Bellwethr Magazine

Eat, Love, Recycle

The conscious consumption movement inspires millennials to be mindful of what they buy, eat, and reuse.

WORDS BY Xhevrije West // ART BY Colleen Lowery

Elizabeth King only eats organic food. She recycles, supports her local farmers market, and meat is never on her menu. She limits herself to five-minute showers and makes her own natural cleaning products. King, who believes the best treasures are found in thrift stores, also plans to overhaul her closet to include only natural and fair-trade clothing.

King, a 22-year-old Denton, Texas native and yoga teacher, has been a conscious consumer since her freshman year of college. An environmental philosophy class changed her outlook on preservation. After gaining a considerable amount of knowledge about the climate, recycling, fresh water, and animal slaughter, King felt prepared to change her life and live as a conscious consumer. “This may be a more expensive lifestyle, but knowing what exactly is in the food I am consuming is vital,” King says. “Our lives are better just knowing that we are doing right by our bodies and the environment.”

Like King, many millennials choose to live consciously and consider the consequences and benefits of items before they make their everyday purchases. How green living expresses itself varies from eating humanely raised foods to buying cruelty-free items and natural cleaning products. But a critical part of being aware about consumption is taking the time to be knowledgeable about the hidden costs of purchases and to understand the role those items play in building a better and more sustainable world.“The key is to think about one’s wants versus needs,” says Andrew Lentini, the sustainability program coordinator at the University of Georgia. “By purchasing less we can all reduce our carbon footprints in the world and encourage companies to make better products that will last.”

Often portrayed as the generation that cares about nothing, Gen-Y does want to live and buy consciously. The Intelligence Group, the research arm of Creative Artists Agency, reported in 2012 that 24 percent of Gen-Y wants “guidance on how to make the most ethically responsible purchasing decisions.” The study also found that the importance millennials place on social responsibility has increased in recent years. In 2012, 50 percent of respondents said it was important to purchase eco friendly products and 44 percent cited importance of purchasing sustainable products, an increase from 29 and 25 percent, respectively, in 2007.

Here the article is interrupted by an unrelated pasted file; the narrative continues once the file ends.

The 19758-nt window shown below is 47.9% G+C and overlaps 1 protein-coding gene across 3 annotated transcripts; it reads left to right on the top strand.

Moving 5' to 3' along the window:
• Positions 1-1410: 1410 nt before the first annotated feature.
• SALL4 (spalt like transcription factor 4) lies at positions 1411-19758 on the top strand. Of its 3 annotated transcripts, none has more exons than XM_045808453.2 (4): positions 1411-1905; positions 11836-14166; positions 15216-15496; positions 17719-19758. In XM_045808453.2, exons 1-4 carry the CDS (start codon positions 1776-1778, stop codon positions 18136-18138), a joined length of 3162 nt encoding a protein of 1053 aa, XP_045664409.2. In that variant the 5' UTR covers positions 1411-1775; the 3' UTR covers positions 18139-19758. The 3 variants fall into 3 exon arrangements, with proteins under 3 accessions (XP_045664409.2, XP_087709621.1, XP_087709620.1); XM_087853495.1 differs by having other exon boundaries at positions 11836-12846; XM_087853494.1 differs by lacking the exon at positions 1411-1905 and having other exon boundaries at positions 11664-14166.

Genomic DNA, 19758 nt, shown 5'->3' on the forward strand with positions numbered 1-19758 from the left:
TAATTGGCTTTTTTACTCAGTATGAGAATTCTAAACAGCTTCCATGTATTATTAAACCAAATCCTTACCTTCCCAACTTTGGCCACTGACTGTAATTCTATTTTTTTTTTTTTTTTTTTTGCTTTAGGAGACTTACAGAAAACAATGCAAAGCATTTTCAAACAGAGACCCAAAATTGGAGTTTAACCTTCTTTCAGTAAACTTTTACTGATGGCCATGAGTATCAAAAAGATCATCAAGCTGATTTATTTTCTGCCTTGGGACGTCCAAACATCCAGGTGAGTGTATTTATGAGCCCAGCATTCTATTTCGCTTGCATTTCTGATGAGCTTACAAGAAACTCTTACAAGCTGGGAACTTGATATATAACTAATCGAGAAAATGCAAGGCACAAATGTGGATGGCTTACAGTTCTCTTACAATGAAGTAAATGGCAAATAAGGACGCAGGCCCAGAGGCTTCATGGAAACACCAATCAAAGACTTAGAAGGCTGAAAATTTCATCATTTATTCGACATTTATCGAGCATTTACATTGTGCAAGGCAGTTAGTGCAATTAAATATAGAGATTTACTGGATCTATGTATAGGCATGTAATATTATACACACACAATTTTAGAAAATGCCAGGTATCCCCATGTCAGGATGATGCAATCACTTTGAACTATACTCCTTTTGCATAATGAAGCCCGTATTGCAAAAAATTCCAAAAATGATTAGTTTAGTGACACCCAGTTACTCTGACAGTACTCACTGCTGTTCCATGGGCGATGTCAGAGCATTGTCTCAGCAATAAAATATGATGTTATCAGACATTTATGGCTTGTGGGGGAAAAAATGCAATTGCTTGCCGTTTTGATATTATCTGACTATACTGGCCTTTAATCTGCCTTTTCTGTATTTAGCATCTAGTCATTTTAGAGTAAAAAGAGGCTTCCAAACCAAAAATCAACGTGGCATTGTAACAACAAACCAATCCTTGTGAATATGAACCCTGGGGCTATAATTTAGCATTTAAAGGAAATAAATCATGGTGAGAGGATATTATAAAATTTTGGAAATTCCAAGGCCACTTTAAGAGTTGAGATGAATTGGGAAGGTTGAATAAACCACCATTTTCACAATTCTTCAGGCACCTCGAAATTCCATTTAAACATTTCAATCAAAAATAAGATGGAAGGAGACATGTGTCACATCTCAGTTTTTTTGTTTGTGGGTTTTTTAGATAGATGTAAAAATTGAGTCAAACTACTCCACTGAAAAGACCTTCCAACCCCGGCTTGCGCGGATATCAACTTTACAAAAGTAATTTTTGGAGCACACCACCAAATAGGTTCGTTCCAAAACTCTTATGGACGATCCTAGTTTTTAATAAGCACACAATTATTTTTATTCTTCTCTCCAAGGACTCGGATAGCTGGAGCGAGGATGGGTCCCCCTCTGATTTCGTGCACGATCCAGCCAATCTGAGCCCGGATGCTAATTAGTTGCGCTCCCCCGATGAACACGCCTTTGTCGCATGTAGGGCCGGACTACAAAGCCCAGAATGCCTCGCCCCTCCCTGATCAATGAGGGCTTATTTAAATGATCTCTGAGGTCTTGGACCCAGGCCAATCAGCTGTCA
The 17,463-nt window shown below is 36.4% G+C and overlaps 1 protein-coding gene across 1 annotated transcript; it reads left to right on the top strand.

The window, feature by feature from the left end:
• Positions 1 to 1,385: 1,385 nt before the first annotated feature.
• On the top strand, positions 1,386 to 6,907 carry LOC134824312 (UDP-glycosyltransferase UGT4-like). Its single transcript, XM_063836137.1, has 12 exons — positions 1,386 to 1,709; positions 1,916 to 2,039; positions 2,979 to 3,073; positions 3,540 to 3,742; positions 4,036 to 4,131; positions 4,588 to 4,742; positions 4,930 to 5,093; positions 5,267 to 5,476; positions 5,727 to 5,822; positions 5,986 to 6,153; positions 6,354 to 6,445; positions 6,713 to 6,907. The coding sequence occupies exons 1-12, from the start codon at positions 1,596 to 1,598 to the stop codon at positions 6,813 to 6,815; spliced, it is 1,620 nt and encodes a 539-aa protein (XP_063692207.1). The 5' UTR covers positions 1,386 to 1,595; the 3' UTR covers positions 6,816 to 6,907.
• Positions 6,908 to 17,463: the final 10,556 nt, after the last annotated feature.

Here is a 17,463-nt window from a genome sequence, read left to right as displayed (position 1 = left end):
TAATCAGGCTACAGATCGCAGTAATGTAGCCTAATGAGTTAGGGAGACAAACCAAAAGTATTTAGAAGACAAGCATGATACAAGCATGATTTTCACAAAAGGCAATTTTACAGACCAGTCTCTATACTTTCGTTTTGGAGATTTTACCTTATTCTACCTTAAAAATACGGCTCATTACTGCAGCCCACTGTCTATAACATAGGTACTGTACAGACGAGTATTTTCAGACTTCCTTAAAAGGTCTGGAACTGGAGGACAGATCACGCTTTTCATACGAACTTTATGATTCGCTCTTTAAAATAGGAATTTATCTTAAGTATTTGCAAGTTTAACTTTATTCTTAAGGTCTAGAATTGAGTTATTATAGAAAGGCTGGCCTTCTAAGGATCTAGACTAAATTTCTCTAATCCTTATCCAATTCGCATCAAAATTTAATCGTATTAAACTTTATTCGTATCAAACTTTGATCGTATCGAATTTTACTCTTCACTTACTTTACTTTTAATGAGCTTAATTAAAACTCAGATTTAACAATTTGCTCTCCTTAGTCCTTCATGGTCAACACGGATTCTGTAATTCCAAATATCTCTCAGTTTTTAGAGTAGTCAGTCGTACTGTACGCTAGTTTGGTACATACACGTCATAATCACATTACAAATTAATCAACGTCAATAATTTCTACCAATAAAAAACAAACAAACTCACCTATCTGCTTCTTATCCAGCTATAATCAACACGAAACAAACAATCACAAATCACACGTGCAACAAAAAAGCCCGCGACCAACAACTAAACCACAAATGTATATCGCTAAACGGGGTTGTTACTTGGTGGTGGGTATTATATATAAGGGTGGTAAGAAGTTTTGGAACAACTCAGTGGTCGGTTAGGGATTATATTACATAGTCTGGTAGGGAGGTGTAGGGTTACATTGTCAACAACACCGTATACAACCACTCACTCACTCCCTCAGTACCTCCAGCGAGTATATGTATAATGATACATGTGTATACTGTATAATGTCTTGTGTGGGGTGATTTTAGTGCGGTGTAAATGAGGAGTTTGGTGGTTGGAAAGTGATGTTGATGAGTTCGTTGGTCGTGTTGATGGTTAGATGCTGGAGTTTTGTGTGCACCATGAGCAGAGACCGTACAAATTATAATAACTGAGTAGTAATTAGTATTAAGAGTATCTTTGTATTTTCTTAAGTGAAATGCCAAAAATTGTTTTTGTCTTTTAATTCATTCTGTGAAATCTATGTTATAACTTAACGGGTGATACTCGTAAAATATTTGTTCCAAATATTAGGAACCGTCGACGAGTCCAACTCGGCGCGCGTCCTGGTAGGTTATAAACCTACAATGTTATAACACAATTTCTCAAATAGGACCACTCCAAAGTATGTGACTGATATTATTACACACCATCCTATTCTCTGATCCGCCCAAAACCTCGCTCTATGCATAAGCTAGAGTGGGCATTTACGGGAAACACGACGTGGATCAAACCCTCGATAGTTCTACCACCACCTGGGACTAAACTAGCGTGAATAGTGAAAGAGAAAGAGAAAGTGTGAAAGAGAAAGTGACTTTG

Marketing firm GoodMustGrow’s research shows conscious consumerism is growing in the U.S., and millennials are leading the way. Their Conscious Consumer Spending Index predicts 30 percent of Americans will spend more on socially responsible goods and services in the year ahead. “There is an obvious shift occurring where consumers see their everyday purchases can be leveraged to generate more philanthropy and social impact,” Shackleford says. “Millennials want to buy from socially responsible companies and work for them. So we’ll see that generation continue to fuel positive momentum.”

Kali Orkin, 29, from Eugene, Ore., was not always interested in saving the environment. She became conscious of the effects her lifestyle had on the world in 2008 during the time of the presidential elections when the economy was out of control. Sitting in front of her TV one day, she thought: “What can I do to help?” Inspired by this moment, Orkin wrote a book entitled, 100 Ways to Live Greener, which was released earlier this year. The book is divided into categories that give advice on a variety of subjects like healthy eating habits, shopping, and transportation, to enhance both your life and the environment. “We have to start thinking quality over quantity,” Orkin says. “The impact of this movement is greater than all of us, and if we can get all people on the same page, then our world and our bodies will reap the benefits.”

When King browses through the produce at Cardo’s Farm, a local farm that contributes to the Denton Community Market, she picks up the fresh, organic tomatoes and examines them for bruising. She brings them to her nose and inhales deeply. With her eyes closed, she knows these will be coming home with her today. She shops a little longer and then prepares to leave the market with bags overflowing with earthly goodness.

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